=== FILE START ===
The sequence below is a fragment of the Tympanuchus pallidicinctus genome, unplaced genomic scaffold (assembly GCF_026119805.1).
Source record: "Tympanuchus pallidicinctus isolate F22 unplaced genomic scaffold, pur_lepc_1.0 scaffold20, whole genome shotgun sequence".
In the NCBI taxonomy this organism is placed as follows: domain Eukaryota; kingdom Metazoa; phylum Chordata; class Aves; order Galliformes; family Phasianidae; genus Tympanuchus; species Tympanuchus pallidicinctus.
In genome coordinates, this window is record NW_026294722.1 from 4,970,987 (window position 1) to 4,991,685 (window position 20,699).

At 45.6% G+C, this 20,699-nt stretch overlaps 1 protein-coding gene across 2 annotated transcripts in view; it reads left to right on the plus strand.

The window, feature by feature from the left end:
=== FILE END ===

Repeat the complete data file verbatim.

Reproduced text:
The sequence below is a fragment of the Tympanuchus pallidicinctus genome, unplaced genomic scaffold (assembly GCF_026119805.1).
Source record: "Tympanuchus pallidicinctus isolate F22 unplaced genomic scaffold, pur_lepc_1.0 scaffold20, whole genome shotgun sequence".
In the NCBI taxonomy this organism is placed as follows: domain Eukaryota; kingdom Metazoa; phylum Chordata; class Aves; order Galliformes; family Phasianidae; genus Tympanuchus; species Tympanuchus pallidicinctus.
In genome coordinates, this window is record NW_026294722.1 from 4,970,987 (window position 1) to 4,991,685 (window position 20,699).

At 45.6% G+C, this 20,699-nt stretch overlaps 1 protein-coding gene across 2 annotated transcripts in view; it reads left to right on the plus strand.

The window, feature by feature from the left end: